AP: You need knowledge in order to solve a problem. There is something bothering you, and so you want to go out and gather knowledge regarding that thing. If you look at the knowledge that man has gathered in various fields, you will easily see that all of man’s knowledge is related to man’s desire. Man does not try to gain knowledge in fields that have absolutely no connection with man’s fundamental desires. Man desires, man gets not, and then man says, “Let me gather knowledge and use it as a tool in order to solve the problem of the desire remaining incomplete.” And that is why knowledge very quickly turns into technology: so that it can be used by man to fulfill desires.

Don’t you see how it happens? Knowledge generation requires effort, time, endeavor, funds. Look at all the great laboratories throughout the world; they are driven by funding. And what kind of knowledge generation is funded? You do not want knowledge in just any direction and dimension; you fund research in those fields that appear useful to you. And that’s the relation between knowledge and desire: you have a desire, you face problems, and then you want knowledge.

But what will you do when the fundamental problem itself is getting dissolved? What will happen to your tendency to gain knowledge? What will happen? The one who feels that his destination is far away wants knowledge about roads, about vehicles, about the terrains, about people, about guides. A lot of knowledge is needed because your destination is far away. What about the one who has reached the destination? How much knowledge does he need, and for what?

We must know the very root of knowledge. We must know why man finds knowledge important. We must know both the usefulness and the limitations of knowledge. As long as you are taking yourself as lost and stranded, you need knowledge. And when you are someone whose fundamental desire has been quenched, then knowledge is no more that appealing. You would still have knowledge, but your urge towards knowledge would not be the urge of a dying man, a thirsty man towards water; now knowledge would be like a hobby to you. A hobby is something you have a good time with, but a hobby is not something that you would die without. To the desirous man, to the man who is dying of desires and thirst, knowledge is what water is to a thirsty man. And to a fulfilled man, knowledge is what hobby is to a relaxed man, fulfilled man.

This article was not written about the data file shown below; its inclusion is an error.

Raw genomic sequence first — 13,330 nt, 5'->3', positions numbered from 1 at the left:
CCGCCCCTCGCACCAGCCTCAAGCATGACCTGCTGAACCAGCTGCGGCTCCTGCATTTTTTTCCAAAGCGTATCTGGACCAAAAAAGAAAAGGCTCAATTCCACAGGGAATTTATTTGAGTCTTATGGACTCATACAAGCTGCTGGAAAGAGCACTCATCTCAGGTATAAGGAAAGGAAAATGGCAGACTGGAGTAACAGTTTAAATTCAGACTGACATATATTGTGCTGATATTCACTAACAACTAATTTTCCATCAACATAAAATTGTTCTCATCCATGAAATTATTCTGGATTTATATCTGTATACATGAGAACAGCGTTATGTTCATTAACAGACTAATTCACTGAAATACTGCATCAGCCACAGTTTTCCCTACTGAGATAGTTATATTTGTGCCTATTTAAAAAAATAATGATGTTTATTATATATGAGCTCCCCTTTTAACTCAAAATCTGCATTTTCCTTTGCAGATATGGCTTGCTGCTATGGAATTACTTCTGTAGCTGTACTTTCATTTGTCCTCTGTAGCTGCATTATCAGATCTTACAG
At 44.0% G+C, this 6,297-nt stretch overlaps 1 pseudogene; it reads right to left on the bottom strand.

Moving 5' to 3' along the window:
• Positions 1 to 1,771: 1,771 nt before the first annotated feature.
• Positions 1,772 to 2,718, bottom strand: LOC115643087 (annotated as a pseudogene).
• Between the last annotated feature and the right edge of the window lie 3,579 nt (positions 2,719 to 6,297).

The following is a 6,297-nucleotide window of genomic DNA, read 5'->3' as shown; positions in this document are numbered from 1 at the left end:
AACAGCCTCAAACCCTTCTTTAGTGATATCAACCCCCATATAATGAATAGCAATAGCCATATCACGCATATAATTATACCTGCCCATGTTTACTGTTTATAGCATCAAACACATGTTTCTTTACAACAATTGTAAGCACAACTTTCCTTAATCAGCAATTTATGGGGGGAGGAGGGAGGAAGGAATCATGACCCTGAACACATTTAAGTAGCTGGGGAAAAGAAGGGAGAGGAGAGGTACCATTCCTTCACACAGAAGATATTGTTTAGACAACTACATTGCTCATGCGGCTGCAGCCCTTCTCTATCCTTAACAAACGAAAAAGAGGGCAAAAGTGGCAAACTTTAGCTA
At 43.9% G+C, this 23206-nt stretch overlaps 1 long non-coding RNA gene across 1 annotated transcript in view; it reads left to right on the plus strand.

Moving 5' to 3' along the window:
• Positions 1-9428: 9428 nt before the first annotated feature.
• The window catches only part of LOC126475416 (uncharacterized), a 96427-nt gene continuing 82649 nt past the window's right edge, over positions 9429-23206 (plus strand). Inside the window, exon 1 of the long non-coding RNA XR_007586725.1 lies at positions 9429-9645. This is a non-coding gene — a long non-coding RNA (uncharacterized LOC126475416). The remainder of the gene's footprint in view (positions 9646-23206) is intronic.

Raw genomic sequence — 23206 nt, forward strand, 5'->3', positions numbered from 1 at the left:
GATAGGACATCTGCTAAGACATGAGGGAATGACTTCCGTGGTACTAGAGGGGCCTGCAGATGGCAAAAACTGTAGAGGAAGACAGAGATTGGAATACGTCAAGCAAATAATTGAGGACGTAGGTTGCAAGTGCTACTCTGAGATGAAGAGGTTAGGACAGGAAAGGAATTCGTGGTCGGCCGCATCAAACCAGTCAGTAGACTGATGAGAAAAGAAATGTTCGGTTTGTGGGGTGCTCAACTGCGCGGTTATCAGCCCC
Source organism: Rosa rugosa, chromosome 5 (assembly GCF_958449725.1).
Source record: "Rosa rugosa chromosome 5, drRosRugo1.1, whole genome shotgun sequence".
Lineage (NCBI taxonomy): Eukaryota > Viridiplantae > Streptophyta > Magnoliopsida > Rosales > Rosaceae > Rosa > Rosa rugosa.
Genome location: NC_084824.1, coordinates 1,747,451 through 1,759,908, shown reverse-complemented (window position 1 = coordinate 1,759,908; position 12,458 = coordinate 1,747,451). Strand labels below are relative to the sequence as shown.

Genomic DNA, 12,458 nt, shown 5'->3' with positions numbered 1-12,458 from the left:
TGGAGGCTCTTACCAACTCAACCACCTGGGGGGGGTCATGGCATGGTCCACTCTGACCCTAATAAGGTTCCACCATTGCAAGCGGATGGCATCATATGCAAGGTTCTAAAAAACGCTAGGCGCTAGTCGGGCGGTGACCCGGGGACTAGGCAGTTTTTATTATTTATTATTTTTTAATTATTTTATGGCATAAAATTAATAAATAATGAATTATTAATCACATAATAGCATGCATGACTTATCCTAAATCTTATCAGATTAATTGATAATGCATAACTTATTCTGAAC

It is not as if the Buddhas don’t have knowledge. They do have knowledge, but they are no more dependent on knowledge for their fundamental identity. Now they do not look towards knowledge as their savior; now they do not measure their self-worth on the parameter of knowledge; and now they do not think that knowledge will deliver them out of their troubles. They know that knowledge is a useful tool, and that’s all. But they know that knowledge cannot be the master.

The liberated man can be known by the right value that he accords to knowledge. Right value—neither is he averse to knowledge, nor is he crazy after knowledge. He has the right place for knowledge. He is not a knowledge bug. And there are so many knowledge bugs going around. You know what is trivia? Knowledge that you do not need is trivia. Or let me put it this way: information that you healthily need is knowledge, and information that you need because you are sick is trivia.

Most of that which we call as knowledge is actually trivia because it is of no fundamental use. Worse still, most of our knowledge is being used to perform a function that knowledge can never perform. You are thinking, for example, that knowledge can give you peace. No, knowledge can never perform this function. But we are over-dependent on knowledge and we overestimate the capacity of knowledge. The fellow has no love in life, but he is so knowledgeable—will that redeem him? He thinks so. And he is so knowledgeable—that’s why he thinks so! The fellow is so joyless, but he has loads of knowledge. How will that help him? And remember that he will continue to be joyless because he is trying to use knowledge as a substitute for joy.

Knowledge is knowledge, useful in daily matters. But knowledge cannot deliver Truth to you. Knowledge cannot be an equivalent of surrender. And never, never can knowledge be an equivalent of realization. And there is no dearth of people who conflate knowledge with realization. A large number of people we have utterly knowledgeable, but with zero realization. And the mark of realization is that now you know that knowledge is a thing; now you don’t think knowledge is God.

Knowledge is a thing in your hands. Have only as much of it as it needed, and don’t keep clinging to it. Use it, and keep it away. Is there anything that you always keep carrying? If there is anything that you always keep carrying, then it must be such a heavy burden. Use it and keep it away.